There is evidence that the new pathogen is related to a rise in human infertility and is likely having adverse effects on human health of which we are still uninformed. Like fluoride, glyphosate might enter our diet in a variety of ways. For example, the label on a bottle of Vitamin D says, “Other ingredients: soybean oil, corn oil.”
Monsanto disputes Huber’s claims and got support for its position from the agricultural extension services of Iowa State and Ohio State universities. However, the question is whether these are independently funded services or corporate supported, and there is always the element of professional rivalry, especially for funding, which comes mainly from agribusiness.
The Purdue University extension service was more circumspect. On the one hand it admits that there is evidence that supports Huber’s claims: “The claim that herbicides, such as glyphosate, can make plants more susceptible to disease is not entirely without merit. Research has indicated that plants sprayed with glyphosate or other herbicides are more susceptible to many biological and physiological disorders (Babiker et al., 2011; Descalzo et al., 1996; Johal and Rahe, 1984; Larson et al., 2006; Means and Kremer, 2007; Sanogo et al., 2000; Smiley et al., 1992). . . Although some research indicates there is an increase in disease severity on plants in the presence of glyphosate, it does NOT necessarily mean that there is an impact on yield.”
On the other hand, the Purdue extension service maintains its recommendation for “judicious glyphosate use for weed control.” However, one of Huber’s points is that weeds are developing Roundup resistance. Use has gone beyond the “judicious” level and as glyphosate builds up in soil, its adverse effects increase.
A submission to the Environmental Protection Agency by 26 university entomologists describes the constraints that agribusiness has put on the ability of independent scientists to conduct objective research. The submission, in which the scientists are afraid to reveal their names because of the threat of funding cutoffs, is included as an item in one of the bibliographical references below. Here is the statement:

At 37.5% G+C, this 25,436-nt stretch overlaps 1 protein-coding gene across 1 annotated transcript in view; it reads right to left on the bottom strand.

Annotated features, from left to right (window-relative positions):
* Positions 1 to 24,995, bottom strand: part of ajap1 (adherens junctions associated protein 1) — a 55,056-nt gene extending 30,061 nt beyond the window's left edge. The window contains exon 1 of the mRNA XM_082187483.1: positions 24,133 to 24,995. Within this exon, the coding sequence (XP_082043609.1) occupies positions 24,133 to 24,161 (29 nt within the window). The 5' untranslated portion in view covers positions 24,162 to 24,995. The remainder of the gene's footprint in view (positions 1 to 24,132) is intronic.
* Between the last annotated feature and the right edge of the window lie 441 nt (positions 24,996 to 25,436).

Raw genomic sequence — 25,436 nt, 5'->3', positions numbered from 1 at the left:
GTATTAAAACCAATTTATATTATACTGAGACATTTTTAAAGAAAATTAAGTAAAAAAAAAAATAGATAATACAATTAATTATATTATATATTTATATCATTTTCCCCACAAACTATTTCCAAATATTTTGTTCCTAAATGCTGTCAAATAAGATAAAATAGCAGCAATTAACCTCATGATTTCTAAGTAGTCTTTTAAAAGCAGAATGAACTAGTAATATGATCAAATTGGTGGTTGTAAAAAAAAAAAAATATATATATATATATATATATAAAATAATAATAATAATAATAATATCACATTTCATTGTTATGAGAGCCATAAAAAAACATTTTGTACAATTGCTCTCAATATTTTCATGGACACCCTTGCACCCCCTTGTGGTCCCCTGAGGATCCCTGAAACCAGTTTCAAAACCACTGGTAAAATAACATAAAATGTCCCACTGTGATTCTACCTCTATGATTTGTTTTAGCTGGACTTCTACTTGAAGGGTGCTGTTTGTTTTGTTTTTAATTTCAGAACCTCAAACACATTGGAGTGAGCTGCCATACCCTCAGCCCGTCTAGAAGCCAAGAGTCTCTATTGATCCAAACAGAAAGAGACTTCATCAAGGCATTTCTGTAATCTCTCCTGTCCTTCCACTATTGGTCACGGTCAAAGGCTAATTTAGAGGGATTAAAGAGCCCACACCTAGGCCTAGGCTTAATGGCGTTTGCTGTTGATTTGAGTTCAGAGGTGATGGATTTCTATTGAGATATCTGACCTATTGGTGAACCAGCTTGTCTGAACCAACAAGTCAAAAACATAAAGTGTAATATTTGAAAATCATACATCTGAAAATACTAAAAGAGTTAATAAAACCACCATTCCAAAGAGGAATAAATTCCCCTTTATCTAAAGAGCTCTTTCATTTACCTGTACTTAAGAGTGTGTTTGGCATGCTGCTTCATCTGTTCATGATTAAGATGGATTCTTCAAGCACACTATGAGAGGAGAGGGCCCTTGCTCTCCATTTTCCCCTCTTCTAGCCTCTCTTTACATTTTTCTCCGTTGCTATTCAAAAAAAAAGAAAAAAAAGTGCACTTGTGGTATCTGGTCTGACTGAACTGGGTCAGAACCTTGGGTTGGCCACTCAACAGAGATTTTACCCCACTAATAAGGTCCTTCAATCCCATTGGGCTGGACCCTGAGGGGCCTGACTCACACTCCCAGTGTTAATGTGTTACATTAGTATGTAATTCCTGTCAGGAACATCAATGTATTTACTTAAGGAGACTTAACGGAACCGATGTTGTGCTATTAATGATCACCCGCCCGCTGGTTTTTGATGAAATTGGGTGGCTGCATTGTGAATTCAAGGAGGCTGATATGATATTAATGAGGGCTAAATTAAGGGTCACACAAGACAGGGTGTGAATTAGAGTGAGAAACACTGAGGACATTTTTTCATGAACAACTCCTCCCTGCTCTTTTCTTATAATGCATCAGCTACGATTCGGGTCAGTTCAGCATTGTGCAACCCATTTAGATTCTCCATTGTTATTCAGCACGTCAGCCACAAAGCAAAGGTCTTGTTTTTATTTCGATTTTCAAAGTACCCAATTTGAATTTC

“The names of the scientists have been withheld from the public docket because virtually all of us require cooperation from industry at some level to conduct our research. Statement: Technology/stewardship agreements required for the purchase of genetically modified seed explicitly prohibit research. These agreements inhibit public scientists from pursuing their mandated role on behalf of the public good unless the research is approved by industry. As a result of restricted access, no truly independent research can be legally conducted on many critical questions regarding the technology, its performance, its management implications, IRM, and its interactions with insect biology. Consequently, data flowing to an EPA Scientific Advisory Panel from the public sector is unduly limited.”
Monsanto is not only sufficiently powerful to prevent any research other than that which it purchases with its funding, but also Monsanto succeeded last year in blocking with money and propaganda the GMO labeling law in California. I would tell you to be careful what you eat as it can make you ill and infertile, but you can’t even find out what you are eating.
You live in America, which has “freedom and democracy” and “accountable” government and ”accountable” corporations. You don’t need to worry. The government and responsible corporations are taking good care of you. Especially Obama, Vilsack, and Monsanto."
“What kind of clouds are these? Although their cause is presently unknown, such unusual atmospheric structures, as menacing as they might seem, do not appear to be harbingers of meteorological doom. Known informally as Undulatus asperatus clouds, they can be stunning in appearance, unusual in occurrence, are relatively unstudied, and have even been suggested as a new type of cloud.
Click image for larger size.
Whereas most low cloud decks are flat bottomed, asperatus clouds appear to have significant vertical structure underneath. Speculation therefore holds that asperatus clouds might be related to lenticular clouds that form near mountains, or mammatus clouds associated with thunderstorms, or perhaps a foehn wind- a type of dry downward wind that flows off mountains. Such a wind called the Canterbury arch streams toward the east coast of New Zealand's South Island. The above image, taken above Hanmer Springs in Canterbury, New Zealand, in 2005, shows great detail partly because sunlight illuminates the undulating clouds from the side.”